In 1972, a young neurologist named Stanley Prusiner became fascinated with the disease that was killing one of his patients. Creutzfeld-Jacob disease was said to be caused by a "slow virus" by analogy to scrapie, a disease of sheep. But Prusiner's patient had none of the usual signs of a viral disease; no fever, no elevated white blood cell count, no humoral response.
Prusiner's attentions were turned toward the scrapie agent, after it was reported that it was resistant to UV irradiation and ionizing radiation, treatments that would have been expected to inactivate anything with a DNA or RNA genome. And for scrapie, there was, at least, an assay system, which involved inoculating mice with the agent, and waiting to see which ones died a horrible death. It took about sixty mice and about a year to achieve an endpoint titration of a virus stock. By 1982, Prusiner had developed quicker time-interval assay involving intracerebral inoculation of Syrian hamsters.
Efforts to purify the agent by sedimentation proved fruitless, it smeared throughout a sedimentation gradient. Chromotagraphic columns were no better. The agent seemed to have no discrete size. Progress was slow and Prusiner had difficulty maintaining his funding.
It became apparent that treatments that degrade proteins could decrease the infectivity of the scrapie agent, whereas those that degrade nucleic acids could not. Prusiner thus gave the agent its name, the "prion," the neologism deriving from the words "protein" and "infection." The idea that a protein could be an infective agent naturally made a lot of virologists irate, particularly those who had spent their careers trying to isolate "slow viruses."
By 1983, Leroy Hood's group had achieved a partial amino acid sequence of the prion protein purified in Prusiner's lab. This quickly led to the cloning and sequencing of the gene for the prion protein, in collaboration with Charles Weissmann. In 1997, Prusiner was awarded the Nobel Prize in Physiology or Medicine for his work on prions.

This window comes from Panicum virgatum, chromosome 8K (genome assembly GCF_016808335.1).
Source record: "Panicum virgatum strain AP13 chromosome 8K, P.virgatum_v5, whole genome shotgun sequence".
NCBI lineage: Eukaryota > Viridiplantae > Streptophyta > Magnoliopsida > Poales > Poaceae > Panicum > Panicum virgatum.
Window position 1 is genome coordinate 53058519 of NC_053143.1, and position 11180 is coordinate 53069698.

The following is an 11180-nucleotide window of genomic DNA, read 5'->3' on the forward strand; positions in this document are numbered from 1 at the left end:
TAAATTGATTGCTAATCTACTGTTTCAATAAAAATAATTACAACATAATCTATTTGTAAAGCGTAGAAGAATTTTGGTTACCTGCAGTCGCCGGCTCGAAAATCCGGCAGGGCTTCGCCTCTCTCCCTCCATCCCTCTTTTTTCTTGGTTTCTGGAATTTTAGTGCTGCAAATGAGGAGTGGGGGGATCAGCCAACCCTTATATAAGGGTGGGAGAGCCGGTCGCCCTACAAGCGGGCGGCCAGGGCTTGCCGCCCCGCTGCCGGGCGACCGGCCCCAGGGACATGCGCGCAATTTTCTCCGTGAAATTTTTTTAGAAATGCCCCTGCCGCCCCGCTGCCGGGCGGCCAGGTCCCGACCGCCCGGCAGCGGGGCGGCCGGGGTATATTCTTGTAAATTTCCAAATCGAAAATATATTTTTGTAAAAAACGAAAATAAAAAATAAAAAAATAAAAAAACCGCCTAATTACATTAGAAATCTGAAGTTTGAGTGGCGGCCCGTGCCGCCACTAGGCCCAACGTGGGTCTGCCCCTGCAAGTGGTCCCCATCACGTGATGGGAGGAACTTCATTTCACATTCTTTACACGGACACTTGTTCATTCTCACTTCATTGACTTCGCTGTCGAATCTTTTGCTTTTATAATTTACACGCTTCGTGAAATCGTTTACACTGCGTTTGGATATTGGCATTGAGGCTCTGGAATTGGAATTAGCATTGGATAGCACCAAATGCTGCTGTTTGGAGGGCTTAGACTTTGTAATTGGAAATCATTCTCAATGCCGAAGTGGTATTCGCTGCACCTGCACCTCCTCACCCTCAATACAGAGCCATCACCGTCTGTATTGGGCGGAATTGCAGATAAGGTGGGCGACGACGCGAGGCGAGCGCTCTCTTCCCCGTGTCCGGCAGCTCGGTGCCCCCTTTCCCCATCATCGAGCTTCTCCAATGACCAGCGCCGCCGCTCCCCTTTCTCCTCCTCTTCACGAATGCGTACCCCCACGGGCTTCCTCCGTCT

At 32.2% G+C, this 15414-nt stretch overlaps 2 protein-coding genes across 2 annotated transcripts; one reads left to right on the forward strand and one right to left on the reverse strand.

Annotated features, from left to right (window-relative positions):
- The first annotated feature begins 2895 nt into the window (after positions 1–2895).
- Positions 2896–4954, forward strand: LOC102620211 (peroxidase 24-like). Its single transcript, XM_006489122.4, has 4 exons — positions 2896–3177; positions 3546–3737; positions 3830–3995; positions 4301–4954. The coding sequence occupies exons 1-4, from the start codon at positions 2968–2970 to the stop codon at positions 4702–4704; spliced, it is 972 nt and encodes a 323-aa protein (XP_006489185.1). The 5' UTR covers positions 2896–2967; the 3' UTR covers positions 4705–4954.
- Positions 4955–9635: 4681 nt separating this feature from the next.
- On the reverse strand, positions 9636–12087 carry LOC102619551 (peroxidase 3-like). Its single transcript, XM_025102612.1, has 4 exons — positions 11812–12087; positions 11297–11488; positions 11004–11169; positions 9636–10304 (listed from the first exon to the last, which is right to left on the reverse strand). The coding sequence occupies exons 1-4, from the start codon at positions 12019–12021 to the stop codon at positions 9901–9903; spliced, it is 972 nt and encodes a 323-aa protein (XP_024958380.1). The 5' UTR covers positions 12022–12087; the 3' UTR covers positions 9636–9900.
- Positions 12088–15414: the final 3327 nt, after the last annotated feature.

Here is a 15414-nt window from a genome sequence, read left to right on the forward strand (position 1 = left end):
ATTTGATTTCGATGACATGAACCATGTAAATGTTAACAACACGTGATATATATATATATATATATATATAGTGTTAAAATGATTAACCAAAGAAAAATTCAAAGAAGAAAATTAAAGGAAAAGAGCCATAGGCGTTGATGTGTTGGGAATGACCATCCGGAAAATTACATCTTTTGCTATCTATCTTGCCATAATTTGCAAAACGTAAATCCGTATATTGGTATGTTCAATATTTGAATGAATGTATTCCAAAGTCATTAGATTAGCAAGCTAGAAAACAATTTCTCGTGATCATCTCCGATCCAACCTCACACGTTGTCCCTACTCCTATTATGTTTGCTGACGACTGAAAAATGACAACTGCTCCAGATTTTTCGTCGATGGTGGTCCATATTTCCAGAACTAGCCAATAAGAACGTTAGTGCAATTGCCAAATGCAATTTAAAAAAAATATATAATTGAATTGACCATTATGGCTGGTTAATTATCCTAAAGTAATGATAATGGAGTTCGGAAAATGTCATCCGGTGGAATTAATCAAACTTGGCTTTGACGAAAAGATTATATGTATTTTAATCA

The prion protein turned out to be a normal cellular protein that undergoes a conformational change to a stable, abnormal form, designated PrPsc. The abnormal protein generates similar conformational changes in other proteins of the same type, resulting in long, insoluble fibers, called amyloid plaques. These, in turn, cause irreversible changes in the central nervous system, literally microscopic holes in the brain, or spongiform encephalopathy. Prion proteins turned out to be the cause of not only scrapie and Creutzfeld-Jacob disease, but also "mad cow disease." The latter results from cows being fed the remains of infected cows as a protein supplement. A similar cause is suspected for kuru, a neurological disease that once affected the Fore tribe in New Guinea, known for their cannibalistic practices. Some families are afflicted with a heritable form of spongiform encephalopathy, wherein the abnormal prion accumulates spontaneously.
Prion proteins are present not only in mammals, but also in fungi. Fungal prions also undergo conformational changes, but rather than being necessarily toxic, these changes can be advantageous, and fungi have the ability to reverse them. In a study recently reported in Science, Genjiro Suzuki and colleagues at RIKEN Brain Science Institute discovered a new yeast prion protein designated Mod5. They found that its conversion to an aggregated form regulated a sterol biosynthetic pathway necessary for resistance to antifungal agents. Other altered yeast prions have been found to improve growth under poor nitrogen conditions and to promote transcriptional derepression of multiple genes.